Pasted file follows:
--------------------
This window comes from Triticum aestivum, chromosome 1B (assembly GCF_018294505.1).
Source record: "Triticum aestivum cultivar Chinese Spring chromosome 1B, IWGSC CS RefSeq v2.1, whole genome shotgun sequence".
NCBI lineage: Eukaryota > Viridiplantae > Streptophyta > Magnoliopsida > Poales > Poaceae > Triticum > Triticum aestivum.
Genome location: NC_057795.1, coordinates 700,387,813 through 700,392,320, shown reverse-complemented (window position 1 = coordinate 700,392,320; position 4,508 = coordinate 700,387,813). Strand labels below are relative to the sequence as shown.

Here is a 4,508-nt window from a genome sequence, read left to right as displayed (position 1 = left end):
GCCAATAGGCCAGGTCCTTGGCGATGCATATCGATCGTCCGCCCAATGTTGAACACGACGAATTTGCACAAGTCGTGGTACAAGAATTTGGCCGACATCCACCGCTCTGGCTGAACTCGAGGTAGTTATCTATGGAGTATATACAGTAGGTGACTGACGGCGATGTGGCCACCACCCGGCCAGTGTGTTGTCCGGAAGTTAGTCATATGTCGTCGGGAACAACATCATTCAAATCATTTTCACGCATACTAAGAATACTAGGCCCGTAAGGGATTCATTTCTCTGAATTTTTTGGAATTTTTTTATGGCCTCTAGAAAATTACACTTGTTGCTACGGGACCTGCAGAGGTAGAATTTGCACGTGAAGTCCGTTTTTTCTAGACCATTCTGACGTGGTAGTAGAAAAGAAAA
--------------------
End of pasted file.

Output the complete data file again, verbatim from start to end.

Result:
This window comes from Triticum aestivum, chromosome 1B (assembly GCF_018294505.1).
Source record: "Triticum aestivum cultivar Chinese Spring chromosome 1B, IWGSC CS RefSeq v2.1, whole genome shotgun sequence".
NCBI lineage: Eukaryota > Viridiplantae > Streptophyta > Magnoliopsida > Poales > Poaceae > Triticum > Triticum aestivum.
Genome location: NC_057795.1, coordinates 700,387,813 through 700,392,320, shown reverse-complemented (window position 1 = coordinate 700,392,320; position 4,508 = coordinate 700,387,813). Strand labels below are relative to the sequence as shown.

Here is a 4,508-nt window from a genome sequence, read left to right as displayed (position 1 = left end):
GCCAATAGGCCAGGTCCTTGGCGATGCATATCGATCGTCCGCCCAATGTTGAACACGACGAATTTGCACAAGTCGTGGTACAAGAATTTGGCCGACATCCACCGCTCTGGCTGAACTCGAGGTAGTTATCTATGGAGTATATACAGTAGGTGACTGACGGCGATGTGGCCACCACCCGGCCAGTGTGTTGTCCGGAAGTTAGTCATATGTCGTCGGGAACAACATCATTCAAATCATTTTCACGCATACTAAGAATACTAGGCCCGTAAGGGATTCATTTCTCTGAATTTTTTGGAATTTTTTTATGGCCTCTAGAAAATTACACTTGTTGCTACGGGACCTGCAGAGGTAGAATTTGCACGTGAAGTCCGTTTTTTCTAGACCATTCTGACGTGGTAGTAGAAAAGAAAA